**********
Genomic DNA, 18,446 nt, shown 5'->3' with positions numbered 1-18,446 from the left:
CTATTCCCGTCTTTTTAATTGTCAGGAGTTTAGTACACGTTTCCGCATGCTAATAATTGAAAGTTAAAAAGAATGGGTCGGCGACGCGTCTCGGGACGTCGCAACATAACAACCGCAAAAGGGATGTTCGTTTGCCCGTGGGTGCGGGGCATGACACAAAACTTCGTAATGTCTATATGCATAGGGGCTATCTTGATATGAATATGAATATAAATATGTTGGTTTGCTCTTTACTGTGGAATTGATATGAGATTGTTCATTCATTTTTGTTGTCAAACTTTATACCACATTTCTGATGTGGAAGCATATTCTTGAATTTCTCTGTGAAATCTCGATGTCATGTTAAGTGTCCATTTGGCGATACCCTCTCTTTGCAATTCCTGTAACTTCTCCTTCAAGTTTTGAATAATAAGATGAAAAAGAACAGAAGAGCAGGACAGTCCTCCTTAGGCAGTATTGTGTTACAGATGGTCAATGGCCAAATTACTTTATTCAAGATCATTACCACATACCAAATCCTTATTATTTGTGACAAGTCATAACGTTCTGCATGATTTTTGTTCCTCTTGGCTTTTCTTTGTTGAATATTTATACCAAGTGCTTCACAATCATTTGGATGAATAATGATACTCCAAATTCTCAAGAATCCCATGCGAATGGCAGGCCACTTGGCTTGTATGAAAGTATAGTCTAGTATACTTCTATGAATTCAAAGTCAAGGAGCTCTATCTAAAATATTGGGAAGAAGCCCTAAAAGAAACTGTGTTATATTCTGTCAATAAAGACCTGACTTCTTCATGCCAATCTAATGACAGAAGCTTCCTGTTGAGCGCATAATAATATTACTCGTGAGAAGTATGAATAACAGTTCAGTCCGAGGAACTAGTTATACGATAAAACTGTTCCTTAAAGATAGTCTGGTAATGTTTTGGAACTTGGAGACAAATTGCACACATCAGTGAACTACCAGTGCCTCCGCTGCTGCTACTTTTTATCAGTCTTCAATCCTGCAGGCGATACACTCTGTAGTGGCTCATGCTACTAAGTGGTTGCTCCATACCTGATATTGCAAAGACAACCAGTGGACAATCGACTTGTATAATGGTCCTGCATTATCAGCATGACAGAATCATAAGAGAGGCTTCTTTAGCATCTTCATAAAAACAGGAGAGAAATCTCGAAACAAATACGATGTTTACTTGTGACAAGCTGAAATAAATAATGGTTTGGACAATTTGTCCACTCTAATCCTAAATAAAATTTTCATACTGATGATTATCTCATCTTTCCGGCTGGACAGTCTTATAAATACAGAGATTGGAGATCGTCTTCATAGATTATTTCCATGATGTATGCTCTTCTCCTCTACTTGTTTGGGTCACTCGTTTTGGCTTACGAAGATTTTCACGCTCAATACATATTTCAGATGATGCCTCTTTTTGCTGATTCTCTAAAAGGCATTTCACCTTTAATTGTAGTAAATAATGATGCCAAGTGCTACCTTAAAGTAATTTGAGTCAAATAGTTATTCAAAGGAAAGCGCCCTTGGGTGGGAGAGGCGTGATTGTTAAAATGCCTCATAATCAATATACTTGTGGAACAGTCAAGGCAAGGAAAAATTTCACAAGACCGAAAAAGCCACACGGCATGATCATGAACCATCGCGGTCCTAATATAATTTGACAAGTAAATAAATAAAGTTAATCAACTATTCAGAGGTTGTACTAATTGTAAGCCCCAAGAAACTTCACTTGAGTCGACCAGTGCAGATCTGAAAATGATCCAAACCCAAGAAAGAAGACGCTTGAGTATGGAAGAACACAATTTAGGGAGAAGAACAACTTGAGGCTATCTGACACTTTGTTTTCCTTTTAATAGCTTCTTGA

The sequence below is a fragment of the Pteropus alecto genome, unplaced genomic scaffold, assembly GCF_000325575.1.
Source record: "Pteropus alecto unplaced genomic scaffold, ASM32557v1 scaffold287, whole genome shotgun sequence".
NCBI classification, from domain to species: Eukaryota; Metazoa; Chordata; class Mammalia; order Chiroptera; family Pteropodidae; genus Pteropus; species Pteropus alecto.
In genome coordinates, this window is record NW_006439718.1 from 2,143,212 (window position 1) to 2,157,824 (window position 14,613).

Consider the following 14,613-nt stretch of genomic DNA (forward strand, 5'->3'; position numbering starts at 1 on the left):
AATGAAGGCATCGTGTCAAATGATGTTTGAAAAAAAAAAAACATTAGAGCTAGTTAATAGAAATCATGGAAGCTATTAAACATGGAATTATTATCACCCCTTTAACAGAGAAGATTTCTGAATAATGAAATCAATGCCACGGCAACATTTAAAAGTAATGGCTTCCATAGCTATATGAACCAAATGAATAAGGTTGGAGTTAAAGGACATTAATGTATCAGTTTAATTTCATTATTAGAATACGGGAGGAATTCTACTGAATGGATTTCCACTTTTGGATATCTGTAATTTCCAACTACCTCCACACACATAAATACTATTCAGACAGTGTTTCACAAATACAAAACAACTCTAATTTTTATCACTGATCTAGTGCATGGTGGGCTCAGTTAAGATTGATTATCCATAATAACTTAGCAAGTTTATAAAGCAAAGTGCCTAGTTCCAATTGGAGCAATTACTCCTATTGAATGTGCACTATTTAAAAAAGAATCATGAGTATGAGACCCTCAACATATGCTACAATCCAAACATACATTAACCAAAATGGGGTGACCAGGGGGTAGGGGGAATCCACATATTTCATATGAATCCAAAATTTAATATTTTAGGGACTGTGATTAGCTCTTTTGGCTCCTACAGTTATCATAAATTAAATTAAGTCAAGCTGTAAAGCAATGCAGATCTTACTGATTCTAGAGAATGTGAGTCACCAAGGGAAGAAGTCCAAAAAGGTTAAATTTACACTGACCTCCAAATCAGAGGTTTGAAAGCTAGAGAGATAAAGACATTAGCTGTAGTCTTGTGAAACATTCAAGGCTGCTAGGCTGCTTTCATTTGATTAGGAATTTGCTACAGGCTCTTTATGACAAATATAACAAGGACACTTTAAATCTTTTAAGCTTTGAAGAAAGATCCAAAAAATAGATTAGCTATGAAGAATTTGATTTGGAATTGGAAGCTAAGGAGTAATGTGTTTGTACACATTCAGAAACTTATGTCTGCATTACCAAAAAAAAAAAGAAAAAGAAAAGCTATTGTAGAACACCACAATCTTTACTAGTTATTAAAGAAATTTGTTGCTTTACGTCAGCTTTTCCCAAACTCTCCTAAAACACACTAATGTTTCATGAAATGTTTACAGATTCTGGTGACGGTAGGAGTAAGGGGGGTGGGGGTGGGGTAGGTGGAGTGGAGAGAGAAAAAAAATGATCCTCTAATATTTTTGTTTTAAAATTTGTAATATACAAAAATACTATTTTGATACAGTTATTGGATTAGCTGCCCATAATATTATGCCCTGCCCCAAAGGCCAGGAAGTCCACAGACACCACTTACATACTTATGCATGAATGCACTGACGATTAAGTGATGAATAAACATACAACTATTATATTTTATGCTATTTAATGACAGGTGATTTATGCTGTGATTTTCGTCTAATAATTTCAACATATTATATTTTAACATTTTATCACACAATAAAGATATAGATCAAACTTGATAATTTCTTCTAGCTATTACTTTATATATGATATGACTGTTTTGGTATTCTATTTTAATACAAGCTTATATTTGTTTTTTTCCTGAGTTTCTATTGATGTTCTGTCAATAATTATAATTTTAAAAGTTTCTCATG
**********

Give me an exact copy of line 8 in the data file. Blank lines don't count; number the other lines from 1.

AATGAAGGCATCGTGTCAAATGATGTTTGAAAAAAAAAAAACATTAGAGCTAGTTAATAGAAATCATGGAAGCTATTAAACATGGAATTATTATCACCCCTTTAACAGAGAAGATTTCTGAATAATGAAATCAATGCCACGGCAACATTTAAAAGTAATGGCTTCCATAGCTATATGAACCAAATGAATAAGGTTGGAGTTAAAGGACATTAATGTATCAGTTTAATTTCATTATTAGAATACGGGAGGAATTCTACTGAATGGATTTCCACTTTTGGATATCTGTAATTTCCAACTACCTCCACACACATAAATACTATTCAGACAGTGTTTCACAAATACAAAACAACTCTAATTTTTATCACTGATCTAGTGCATGGTGGGCTCAGTTAAGATTGATTATCCATAATAACTTAGCAAGTTTATAAAGCAAAGTGCCTAGTTCCAATTGGAGCAATTACTCCTATTGAATGTGCACTATTTAAAAAAGAATCATGAGTATGAGACCCTCAACATATGCTACAATCCAAACATACATTAACCAAAATGGGGTGACCAGGGGGTAGGGGGAATCCACATATTTCATATGAATCCAAAATTTAATATTTTAGGGACTGTGATTAGCTCTTTTGGCTCCTACAGTTATCATAAATTAAATTAAGTCAAGCTGTAAAGCAATGCAGATCTTACTGATTCTAGAGAATGTGAGTCACCAAGGGAAGAAGTCCAAAAAGGTTAAATTTACACTGACCTCCAAATCAGAGGTTTGAAAGCTAGAGAGATAAAGACATTAGCTGTAGTCTTGTGAAACATTCAAGGCTGCTAGGCTGCTTTCATTTGATTAGGAATTTGCTACAGGCTCTTTATGACAAATATAACAAGGACACTTTAAATCTTTTAAGCTTTGAAGAAAGATCCAAAAAATAGATTAGCTATGAAGAATTTGATTTGGAATTGGAAGCTAAGGAGTAATGTGTTTGTACACATTCAGAAACTTATGTCTGCATTACCAAAAAAAAAAAGAAAAAGAAAAGCTATTGTAGAACACCACAATCTTTACTAGTTATTAAAGAAATTTGTTGCTTTACGTCAGCTTTTCCCAAACTCTCCTAAAACACACTAATGTTTCATGAAATGTTTACAGATTCTGGTGACGGTAGGAGTAAGGGGGGTGGGGGTGGGGTAGGTGGAGTGGAGAGAGAAAAAAAATGATCCTCTAATATTTTTGTTTTAAAATTTGTAATATACAAAAATACTATTTTGATACAGTTATTGGATTAGCTGCCCATAATATTATGCCCTGCCCCAAAGGCCAGGAAGTCCACAGACACCACTTACATACTTATGCATGAATGCACTGACGATTAAGTGATGAATAAACATACAACTATTATATTTTATGCTATTTAATGACAGGTGATTTATGCTGTGATTTTCGTCTAATAATTTCAACATATTATATTTTAACATTTTATCACACAATAAAGATATAGATCAAACTTGATAATTTCTTCTAGCTATTACTTTATATATGATATGACTGTTTTGGTATTCTATTTTAATACAAGCTTATATTTGTTTTTTTCCTGAGTTTCTATTGATGTTCTGTCAATAATTATAATTTTAAAAGTTTCTCATG